Myth of racial harmony
Until the 1960s many Pākehā New Zealanders, including those opposed to racially selected sports teams, believed their own country’s race relations were beyond reproach. They assumed full equality between Māori and Pākehā was an established part of the New Zealand way of life. Only occasional voices suggested otherwise.
One was Professor Ivan Sutherland, an anthropologist teaching at Canterbury University College. In 1935 Sutherland wrote The Maori situation, an appeal for a more sympathetic understanding of the Māori point of view. In 1940 he edited a general survey of the condition of Māori, The Maori people today. These books and Sutherland’s later efforts on behalf of Māori led the Ngāti Porou people to name him Paikea, after their most famous ancestor.
Discrimination against Māori remained widespread. A US psychologist visiting New Zealand in the 1950s, David Ausubel, was appalled at the level of racial discrimination he observed – in Pukekohe, South Auckland, Māori were barred from hotel bars and barbershops and restricted to the back stalls of the movie theatre until the early 1960s.
Citizens Association for Racial Equality
When a fourth Springbok tour to New Zealand was planned for 1965, public opposition led to the formation of New Zealand’s first specifically anti-racist organisation. The Citizens Association for Racial Equality (CARE) was formed in Auckland in 1964. The group aimed to devote equal attention to racial questions in New Zealand and abroad. As well as protesting against the 1965 tour, they began considering the problems faced by Māori and Polynesians moving to the cities. CARE set up the first Citizens Advice Bureau, and made a submission opposing the Maori Affairs Amendment Act 1967, which allowed the confiscation of unused Māori land, but not unused land owned by Europeans.
Tom Newnham was CARE’s secretary from 1966 and helped organise nationwide protest against a proposed tour of South Africa by an all-white All Black team in 1967. The New Zealand government was, by then, prepared to put pressure on the Rugby Football Union, which cancelled the planned tour.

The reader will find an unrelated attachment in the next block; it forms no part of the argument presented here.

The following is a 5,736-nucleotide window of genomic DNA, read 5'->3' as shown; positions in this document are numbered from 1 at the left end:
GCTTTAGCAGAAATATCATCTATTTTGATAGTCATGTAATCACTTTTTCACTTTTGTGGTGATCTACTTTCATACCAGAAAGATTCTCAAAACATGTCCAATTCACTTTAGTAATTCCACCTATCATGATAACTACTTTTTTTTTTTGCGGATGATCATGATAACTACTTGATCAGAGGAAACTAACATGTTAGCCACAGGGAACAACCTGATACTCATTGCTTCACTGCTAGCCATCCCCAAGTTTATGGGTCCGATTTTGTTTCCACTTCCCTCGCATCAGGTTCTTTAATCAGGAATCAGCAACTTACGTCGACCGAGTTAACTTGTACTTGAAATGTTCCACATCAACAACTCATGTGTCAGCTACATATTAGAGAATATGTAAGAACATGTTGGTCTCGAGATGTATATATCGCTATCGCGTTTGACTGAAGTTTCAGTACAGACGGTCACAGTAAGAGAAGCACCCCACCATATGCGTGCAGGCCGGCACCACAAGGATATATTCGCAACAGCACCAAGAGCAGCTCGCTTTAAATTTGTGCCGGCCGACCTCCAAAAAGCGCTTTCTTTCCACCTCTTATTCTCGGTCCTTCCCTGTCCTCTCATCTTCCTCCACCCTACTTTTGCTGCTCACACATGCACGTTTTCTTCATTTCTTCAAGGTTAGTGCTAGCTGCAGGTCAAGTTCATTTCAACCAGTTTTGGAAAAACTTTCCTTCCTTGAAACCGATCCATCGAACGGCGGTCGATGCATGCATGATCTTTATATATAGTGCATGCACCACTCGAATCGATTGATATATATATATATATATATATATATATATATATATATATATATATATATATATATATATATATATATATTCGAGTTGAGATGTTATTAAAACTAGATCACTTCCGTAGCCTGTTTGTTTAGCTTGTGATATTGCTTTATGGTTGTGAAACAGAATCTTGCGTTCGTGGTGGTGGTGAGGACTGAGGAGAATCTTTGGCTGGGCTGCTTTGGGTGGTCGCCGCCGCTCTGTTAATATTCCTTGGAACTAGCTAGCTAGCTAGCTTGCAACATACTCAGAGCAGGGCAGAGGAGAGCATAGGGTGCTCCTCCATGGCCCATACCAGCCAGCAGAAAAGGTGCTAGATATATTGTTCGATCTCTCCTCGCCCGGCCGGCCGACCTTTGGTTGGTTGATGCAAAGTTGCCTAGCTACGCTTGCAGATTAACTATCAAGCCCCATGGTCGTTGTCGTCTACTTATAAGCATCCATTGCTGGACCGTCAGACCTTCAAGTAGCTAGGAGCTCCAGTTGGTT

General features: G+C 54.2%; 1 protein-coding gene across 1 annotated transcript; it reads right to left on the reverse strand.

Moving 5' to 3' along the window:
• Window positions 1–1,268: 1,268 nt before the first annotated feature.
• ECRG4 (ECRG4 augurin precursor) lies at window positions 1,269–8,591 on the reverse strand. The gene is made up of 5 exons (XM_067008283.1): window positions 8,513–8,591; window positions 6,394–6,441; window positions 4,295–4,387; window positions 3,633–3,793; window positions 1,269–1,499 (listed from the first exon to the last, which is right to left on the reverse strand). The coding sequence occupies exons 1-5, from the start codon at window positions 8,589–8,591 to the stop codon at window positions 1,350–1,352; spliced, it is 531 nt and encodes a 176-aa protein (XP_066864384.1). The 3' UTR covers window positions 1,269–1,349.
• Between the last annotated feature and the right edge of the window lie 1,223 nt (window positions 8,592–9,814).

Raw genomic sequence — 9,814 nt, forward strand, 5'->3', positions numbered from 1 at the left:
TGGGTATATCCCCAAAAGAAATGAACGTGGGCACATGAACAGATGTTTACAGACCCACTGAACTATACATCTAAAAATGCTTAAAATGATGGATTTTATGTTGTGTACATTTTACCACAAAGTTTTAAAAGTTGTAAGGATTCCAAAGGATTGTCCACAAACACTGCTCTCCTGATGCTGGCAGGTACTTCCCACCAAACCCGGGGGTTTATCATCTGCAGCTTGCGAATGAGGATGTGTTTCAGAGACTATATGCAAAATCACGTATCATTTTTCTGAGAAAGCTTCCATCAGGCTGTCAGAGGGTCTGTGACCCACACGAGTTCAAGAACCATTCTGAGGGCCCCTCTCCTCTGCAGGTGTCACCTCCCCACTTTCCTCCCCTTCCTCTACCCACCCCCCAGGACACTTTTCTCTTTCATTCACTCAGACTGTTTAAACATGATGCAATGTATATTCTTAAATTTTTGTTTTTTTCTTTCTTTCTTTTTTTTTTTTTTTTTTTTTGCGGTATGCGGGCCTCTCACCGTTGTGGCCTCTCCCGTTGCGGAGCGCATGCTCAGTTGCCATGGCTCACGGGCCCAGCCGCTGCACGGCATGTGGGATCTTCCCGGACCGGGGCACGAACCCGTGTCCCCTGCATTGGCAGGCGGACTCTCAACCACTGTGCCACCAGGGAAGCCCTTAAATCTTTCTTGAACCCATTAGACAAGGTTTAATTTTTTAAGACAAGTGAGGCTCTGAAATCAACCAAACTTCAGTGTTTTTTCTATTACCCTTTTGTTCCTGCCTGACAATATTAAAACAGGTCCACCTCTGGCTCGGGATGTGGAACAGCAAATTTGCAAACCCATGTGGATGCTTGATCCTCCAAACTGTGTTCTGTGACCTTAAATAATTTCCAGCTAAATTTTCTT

Keeping politics in sport
Groups opposed to sporting contacts with South Africa were regularly accused of being ‘anti-sport’. This accusation was flung during one public meeting in the mid-1970s. HART activist and sports fanatic Dave Wickham shouted back, ‘Okay, let’s start with the 1960 All Blacks. You name the backs and I’ll name the forwards – or would you rather do it the other way round?’1 The meeting dissolved into laughter and applause for the anti-apartheid speakers.
Halt All Racist Tours (HART)
Another All Black tour was planned for 1970. To organise opposition to it, Trevor Richards of the New Zealand University Students’ Association formed Halt All Racist Tours (HART) in 1969.
Māori groups such as the Māori Organisation on Human Rights, led by Tamatekapua Poata, also spoke out against this tour. Syd Jackson, leader of the New Zealand Federation of Māori Students, said his members opposed the tour even if Māori players were included. In 1970 and 1976 the All Blacks toured South Africa with Māori team members, who were declared to be ‘honorary whites’.
Links with international anti-racist groups
The anti-racism movement had become openly anti-apartheid and had an international focus. Strong links developed with overseas bodies such as the Organisation of African Unity, the Supreme Council for Sport in Africa, the United Nations and the governments of Tanzania and Nigeria. In 1971 HART and CARE called on the government to make guidelines for sporting contacts with South Africa, but without success. When a further Springbok tour was scheduled for 1973, HART threatened nationwide non-violent disruption. It was confronted by equally vehement pro-tour groups such as War Against Recreational Disruption (WARD), which claimed 3,000 members. The government believed the proposed tour would strain domestic race relations, and it was cancelled.